• The Man Who Lied to His Laptop: What We Can Learn About Ourselves from Our Machines – Clifford Ness, Carina Yen (Amazon)
  • Conversational design – Erika Hall (Book Website)
  • Microcopy – Kinnereth Yifrah (Book Website, Amazon)
  • Weapons of math destruction – Cathy O’Neil (Book Website, Amazon)
  • Technically wrong – Sara Wachter-Boettcher (Book Website)
  • Design for real-life – Eric Meyer & Sara Wachter-Boettcher (Book Website)
  • Wired for speech – Clifford Nass, Scott Brave (Book Website, Amazon)
  • Newsjacking – Jan Burkhart, Grant Hunter (Amazon)

 Conference Review of WebExpo

Generally a very great event with interesting speakers and the value for money is very good. It was also the first conference that I noticed very much because of its family friendliness – some babies were there and for the older ones there were own workshops.

The collected recordings of the talks are also provided.


TechTalk at CraftConf Budapest: Session Tips

Projects come and go, Craftsmanship is forever!

As in previous years, a delegation from TechTalk again made the pilgrimage to Hungary to attend the Craft Conference in Budapest. The conference was first initiated by Hungarian start-ups Ustream and Prezi in 2014, before bigger players such as Ericsson were on board. Several hundred developers attended the 2016 conference.

The aim of the conference is for attendees to reflect on daily work activities in agile environments, to question their own approaches, and increase and strengthen their understanding of software development.

Videos of many of the talks can be viewed on the official website. The following summary provides you with a quick breakdown of the most interesting talks from this year’s conference.

Embracing Uncertainty (Dan North & Associates)

This year’s keynote speech was held by one of the best-known speakers in the world of software development, Dan North.

Dan North manages again and again to captivate his audience, this time while holding a talk on the various types of uncertainty that arise when planning and implementing projects. He offered a number of tips on how to deal with uncertainty, calm any associated fears, and develop successful software.

Staying ahead of the curve (Trisha Gee, JetBrains)

The importance of being on the cutting edge of technology is emphasised by Trisha Gee right at the start of her talk. But the fact that being on the cutting edge also brings its own risks is not immediately apparent to everyone. The JetBrains developer pointed out a number of possible complications and talked about which situations are best suited to new technologies.

What I wish I knew before scaling Uber to > 1000 Services (Matt Ranney, Uber)

A more technical presentation was held by Matt Rmney, developer at ridesharing company Uber. He talked about how the software behind Uber was split up into over 1000 different services, and the pros and cons of this approach. As much of what he talks about stems from personal experience, the talk contains a lot of valuable information that may be helpful within the context of your own projects.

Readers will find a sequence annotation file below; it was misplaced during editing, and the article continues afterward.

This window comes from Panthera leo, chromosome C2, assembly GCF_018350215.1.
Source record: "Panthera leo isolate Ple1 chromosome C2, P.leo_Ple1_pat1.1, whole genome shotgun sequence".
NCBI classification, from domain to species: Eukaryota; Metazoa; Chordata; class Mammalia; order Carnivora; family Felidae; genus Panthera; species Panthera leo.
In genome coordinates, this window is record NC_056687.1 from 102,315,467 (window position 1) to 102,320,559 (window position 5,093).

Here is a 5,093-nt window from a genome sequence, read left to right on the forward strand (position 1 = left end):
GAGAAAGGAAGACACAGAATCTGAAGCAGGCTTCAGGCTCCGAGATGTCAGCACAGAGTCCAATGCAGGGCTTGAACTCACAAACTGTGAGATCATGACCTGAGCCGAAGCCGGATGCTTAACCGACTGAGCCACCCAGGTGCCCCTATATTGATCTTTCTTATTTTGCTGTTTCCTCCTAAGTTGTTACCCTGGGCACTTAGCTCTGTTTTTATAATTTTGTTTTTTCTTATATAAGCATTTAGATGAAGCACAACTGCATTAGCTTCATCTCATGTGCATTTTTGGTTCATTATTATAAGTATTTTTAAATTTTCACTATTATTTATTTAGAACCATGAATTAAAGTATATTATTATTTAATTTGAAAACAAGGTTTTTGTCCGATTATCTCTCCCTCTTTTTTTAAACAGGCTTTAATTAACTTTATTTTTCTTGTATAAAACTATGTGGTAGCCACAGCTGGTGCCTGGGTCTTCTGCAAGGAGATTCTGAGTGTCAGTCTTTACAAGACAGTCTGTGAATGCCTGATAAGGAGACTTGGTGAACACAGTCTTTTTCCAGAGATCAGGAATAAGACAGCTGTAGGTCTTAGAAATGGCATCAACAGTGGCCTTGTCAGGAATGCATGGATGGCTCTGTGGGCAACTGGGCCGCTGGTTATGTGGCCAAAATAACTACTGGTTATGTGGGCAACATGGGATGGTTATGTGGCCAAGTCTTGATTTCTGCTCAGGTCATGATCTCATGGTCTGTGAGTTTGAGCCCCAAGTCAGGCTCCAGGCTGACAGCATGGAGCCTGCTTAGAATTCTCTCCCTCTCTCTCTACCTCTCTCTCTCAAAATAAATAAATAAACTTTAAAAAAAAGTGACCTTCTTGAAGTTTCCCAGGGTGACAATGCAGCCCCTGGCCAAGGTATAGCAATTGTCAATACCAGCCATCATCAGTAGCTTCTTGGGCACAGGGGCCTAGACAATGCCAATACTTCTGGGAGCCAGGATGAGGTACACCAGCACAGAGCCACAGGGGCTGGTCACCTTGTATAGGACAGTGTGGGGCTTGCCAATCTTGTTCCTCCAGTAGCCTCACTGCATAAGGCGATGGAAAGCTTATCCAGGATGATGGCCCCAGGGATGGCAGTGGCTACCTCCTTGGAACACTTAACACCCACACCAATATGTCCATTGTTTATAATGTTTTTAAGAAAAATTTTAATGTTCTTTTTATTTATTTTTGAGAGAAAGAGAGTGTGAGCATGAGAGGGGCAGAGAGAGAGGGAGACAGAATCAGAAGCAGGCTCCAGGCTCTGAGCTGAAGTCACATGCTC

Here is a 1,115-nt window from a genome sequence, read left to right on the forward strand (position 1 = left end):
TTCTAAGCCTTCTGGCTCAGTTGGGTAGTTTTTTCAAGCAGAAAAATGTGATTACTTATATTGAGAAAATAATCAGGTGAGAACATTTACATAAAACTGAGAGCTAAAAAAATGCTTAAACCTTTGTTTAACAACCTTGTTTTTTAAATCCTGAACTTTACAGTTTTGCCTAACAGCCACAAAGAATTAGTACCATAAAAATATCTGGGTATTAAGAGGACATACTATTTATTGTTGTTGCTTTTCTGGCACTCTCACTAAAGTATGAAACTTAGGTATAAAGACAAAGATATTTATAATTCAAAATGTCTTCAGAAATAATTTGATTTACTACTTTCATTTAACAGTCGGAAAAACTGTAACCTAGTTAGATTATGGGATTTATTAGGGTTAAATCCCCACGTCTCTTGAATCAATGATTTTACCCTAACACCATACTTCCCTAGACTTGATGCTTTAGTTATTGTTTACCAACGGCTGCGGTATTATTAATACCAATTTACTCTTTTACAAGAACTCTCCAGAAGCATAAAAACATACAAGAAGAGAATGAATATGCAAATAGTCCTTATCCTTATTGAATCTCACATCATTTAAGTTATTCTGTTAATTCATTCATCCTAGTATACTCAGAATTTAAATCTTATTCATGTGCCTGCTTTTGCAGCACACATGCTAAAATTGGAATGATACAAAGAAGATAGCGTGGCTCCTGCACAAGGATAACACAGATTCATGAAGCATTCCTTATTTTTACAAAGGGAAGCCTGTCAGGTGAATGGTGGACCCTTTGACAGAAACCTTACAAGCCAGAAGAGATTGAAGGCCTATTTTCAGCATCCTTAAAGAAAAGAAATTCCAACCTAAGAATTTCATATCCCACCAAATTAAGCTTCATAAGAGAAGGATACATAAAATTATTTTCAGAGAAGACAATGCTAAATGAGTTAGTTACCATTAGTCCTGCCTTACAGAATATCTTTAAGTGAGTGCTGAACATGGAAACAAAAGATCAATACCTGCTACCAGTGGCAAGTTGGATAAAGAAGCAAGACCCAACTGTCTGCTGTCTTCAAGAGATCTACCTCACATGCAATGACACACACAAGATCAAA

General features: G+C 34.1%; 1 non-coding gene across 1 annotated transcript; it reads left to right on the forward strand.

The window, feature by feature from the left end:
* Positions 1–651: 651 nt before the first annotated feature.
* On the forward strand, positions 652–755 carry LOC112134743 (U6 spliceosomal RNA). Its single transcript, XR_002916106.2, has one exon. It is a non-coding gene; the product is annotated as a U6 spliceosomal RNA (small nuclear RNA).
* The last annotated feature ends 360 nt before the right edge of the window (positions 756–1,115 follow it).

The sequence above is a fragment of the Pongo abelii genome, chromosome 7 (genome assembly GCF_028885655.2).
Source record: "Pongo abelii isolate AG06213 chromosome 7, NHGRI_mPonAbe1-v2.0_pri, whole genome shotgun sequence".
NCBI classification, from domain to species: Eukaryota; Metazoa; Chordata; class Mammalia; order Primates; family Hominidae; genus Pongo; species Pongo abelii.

Psychological Aspects of Estimating (Joseph Pelrine, MetaProg GmbH)

You can immediately tell that Joseph Pelrine is not just a computer scientist, but also a pyschology expert. And you can also immediately tell that he is not 100 percent convinced by many of the methods and strategies currently used to make estimates in project settings. During his thrilling excursion into the worlds of psychology and social science, he offers a number of tips for optimising everyday tasks and the methods used to make estimates.

Empathy – The hidden ingredient of Software Engineering (Daniel Bryant, OpenCredo)

Daniel Bryant, chief scientist at OpenCredo also delved into psychological aspects of software development in his talk. He emphasised the important of understanding a user’s perspective in order to develop quality software that is also accepted and used. The presentation also dealt with how superiors can develop and maintain a better rapport with their employees. Empathy, says Daniel Bryant, needs to be trained like a muscle to ensure that the capacity to empathise is not lost over time.

Under the hood of the C# Compiler (Bart De Smet, Microsoft Redmond)

Developer Bart De Smet gave the audience a preview of some of the new features you can expect to see in the upcoming version 7 of programming language C#. He also demonstrated using the open source C# Roslyn compiler and debugging the compiler in Visual Studio. Which of the features on show will actually make it into the final release is still in the stars, but the audience left the talk visibly impressed and with high expectations.

Hacking Monkeys (Tim Steigert, General Electric)

The final presentation at this year’s Craft Conference was held by Tim Steiger, head of Digital & Innovation Strategy at GE Germany. This talk was less technical in nature, and was intended to motivate attendees to make sure they do not simply fall back into old habits after the returning to their offices after conference, but instead try and actively apply what they have learnt. A very humorous presentation that is not just for techies.

Post from Felix Wagner (Developer at TechTalk)